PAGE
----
Many IT groups will need to upgrade their infrastructure before they can realize the true advantages of dynamic hybrid cloud computing environments.
According to Navin Thadani, senior vice president of product management and marketing for Ravello Systems, this approach allows developers to deploy application workloads on any cloud computing environment without worrying about what particular virtual machine environment that cloud service provider supports.
But once those issues are addressed, there remains a host of networking and database challenges.
Cisco has addressed some of the networking issues with the recent launch of the Cisco Nexus 1000V InterCloud, an implementation of virtual switching that makes it easier for a cloud service provider to extend the reach of its network fabric to the on-premise systems of its customers.
Meanwhile, TransLattice has created a database platform that can be federated across multiple instances of private and public cloud computing platforms. According to TransLattice CEO Frank Huerta, TransLattice Elastic Database 3.0 gives organizations a single instance of a database that can be globally distributed across multiple cloud computing environments.
Despite these advances, however, it will take several years before most IT organizations can upgrade their infrastructure environments to support dynamic hybrid cloud computing environments. In fact, most IT organizations are still debating what types of workloads should be run on private versus public cloud computing platforms.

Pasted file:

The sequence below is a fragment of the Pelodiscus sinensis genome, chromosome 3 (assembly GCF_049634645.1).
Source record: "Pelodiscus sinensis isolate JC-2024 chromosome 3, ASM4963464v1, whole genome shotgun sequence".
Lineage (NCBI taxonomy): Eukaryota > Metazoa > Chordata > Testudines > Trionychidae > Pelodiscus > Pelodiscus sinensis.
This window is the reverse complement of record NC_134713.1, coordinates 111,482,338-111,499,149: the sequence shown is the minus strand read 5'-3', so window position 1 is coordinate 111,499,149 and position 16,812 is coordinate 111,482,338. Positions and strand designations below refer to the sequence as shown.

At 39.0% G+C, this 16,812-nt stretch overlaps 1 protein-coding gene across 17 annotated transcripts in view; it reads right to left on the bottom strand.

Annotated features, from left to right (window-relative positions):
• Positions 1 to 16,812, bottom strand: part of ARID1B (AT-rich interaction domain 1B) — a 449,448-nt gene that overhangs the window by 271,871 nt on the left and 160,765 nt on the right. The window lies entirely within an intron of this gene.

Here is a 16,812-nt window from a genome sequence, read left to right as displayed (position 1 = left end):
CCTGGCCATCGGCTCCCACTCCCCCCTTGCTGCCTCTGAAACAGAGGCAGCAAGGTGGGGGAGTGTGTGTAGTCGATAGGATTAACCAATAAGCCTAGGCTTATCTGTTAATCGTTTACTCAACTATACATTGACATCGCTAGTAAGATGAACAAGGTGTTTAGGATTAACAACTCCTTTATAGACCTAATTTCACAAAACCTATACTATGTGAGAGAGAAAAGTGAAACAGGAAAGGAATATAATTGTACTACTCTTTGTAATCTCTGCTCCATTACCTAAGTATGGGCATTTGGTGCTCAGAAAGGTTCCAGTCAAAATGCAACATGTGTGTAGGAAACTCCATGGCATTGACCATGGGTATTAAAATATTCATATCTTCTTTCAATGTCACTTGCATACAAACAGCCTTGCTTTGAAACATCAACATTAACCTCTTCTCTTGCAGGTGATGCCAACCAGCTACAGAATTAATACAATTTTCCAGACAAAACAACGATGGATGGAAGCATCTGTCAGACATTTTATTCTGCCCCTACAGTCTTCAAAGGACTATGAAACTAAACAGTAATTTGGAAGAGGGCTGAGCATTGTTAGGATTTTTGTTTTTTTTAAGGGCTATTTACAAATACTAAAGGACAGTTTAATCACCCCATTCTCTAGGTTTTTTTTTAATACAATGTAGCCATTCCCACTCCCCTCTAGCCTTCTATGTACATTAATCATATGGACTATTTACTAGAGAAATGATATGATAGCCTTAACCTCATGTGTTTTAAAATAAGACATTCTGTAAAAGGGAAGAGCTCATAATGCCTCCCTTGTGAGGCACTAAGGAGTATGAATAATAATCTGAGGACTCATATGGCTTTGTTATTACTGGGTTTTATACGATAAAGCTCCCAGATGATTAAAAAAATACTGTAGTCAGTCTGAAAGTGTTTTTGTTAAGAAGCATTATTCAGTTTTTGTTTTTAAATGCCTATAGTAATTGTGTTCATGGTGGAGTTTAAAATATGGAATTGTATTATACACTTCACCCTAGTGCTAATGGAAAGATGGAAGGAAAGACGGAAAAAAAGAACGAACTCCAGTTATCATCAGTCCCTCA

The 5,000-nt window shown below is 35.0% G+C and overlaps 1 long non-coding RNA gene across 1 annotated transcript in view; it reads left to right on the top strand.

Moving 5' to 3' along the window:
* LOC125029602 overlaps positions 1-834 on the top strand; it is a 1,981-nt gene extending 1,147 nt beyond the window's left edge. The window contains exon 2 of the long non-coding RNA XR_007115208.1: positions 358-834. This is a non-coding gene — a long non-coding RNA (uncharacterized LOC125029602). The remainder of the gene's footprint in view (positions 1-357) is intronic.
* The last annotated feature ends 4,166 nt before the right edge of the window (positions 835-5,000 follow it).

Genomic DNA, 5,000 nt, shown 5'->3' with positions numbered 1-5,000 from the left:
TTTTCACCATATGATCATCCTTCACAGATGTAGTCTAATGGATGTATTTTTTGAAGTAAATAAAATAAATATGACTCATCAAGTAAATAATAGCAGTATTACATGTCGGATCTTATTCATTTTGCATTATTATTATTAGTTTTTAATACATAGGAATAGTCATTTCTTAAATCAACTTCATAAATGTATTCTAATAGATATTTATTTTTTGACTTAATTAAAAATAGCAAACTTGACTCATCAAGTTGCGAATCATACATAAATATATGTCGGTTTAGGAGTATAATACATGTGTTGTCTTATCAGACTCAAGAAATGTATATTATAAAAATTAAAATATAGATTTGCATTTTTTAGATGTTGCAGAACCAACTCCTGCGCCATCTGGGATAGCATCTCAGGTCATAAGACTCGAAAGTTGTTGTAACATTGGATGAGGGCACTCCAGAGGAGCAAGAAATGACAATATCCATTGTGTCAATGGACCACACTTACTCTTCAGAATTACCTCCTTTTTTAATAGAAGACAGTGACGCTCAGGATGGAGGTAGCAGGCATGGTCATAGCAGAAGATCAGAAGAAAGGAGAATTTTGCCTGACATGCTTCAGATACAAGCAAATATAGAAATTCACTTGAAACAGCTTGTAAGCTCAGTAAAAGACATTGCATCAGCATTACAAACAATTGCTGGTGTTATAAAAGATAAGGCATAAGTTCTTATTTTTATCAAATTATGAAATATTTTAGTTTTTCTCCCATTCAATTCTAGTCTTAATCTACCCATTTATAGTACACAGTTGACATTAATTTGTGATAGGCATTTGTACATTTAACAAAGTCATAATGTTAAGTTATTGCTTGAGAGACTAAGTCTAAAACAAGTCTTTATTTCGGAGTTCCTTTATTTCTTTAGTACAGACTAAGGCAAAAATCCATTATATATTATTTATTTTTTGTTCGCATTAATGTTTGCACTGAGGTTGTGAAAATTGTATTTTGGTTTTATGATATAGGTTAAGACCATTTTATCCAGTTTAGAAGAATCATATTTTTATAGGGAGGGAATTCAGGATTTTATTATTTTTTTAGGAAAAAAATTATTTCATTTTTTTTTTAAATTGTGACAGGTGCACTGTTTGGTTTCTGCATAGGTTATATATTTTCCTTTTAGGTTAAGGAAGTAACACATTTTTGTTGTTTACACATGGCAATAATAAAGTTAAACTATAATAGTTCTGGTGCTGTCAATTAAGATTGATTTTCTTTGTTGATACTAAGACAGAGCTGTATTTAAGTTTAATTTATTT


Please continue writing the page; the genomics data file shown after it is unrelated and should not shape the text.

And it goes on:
“Right now we’re focusing our efforts on our own private cloud,” says Kirk Larson, CIO for Children’s Hospital Central California. “We’re still evaluating where public cloud service makes sense.”
Many application workloads that were initially developed on a public cloud are likely to migrate to either a private cloud or a dedicated managed hosting environment. As those transitions occur, IT organizations will find themselves managing multiple hybrid cloud computing scenarios at the same time.
“When it comes to cloud computing, it’s a mixed bag out there, especially when it comes to security. You have to do a lot of due diligence,” says Thomas Janus, CIO of PLS Financial Services. “The reason to put something in the cloud is to get it out sooner, not because it’s cheaper.”
The good news is that emerging cloud management frameworks, such as OpenStack and CloudStack, promise to simplify the management of hybrid cloud computing. The bad news is that the frameworks are still under development, so IT organizations will need to wait until vendors can roll-out mature cloud management applications based on the frameworks. It could be several years before any of these cloud management applications are truly enterprise class.
In the meantime, Accenture CTO Paul Daugherty says it’s critical for IT organizations to start preparing their IT houses now so they can support the hybrid cloud computing scenarios that will soon be available.
“Hybrid cloud computing is still an emerging technology,” says Daugherty. “But you need to start preparing now for a world where virtual machines and the applications that run on them have maximum flexibility.”
This article was originally published on 02-22-2013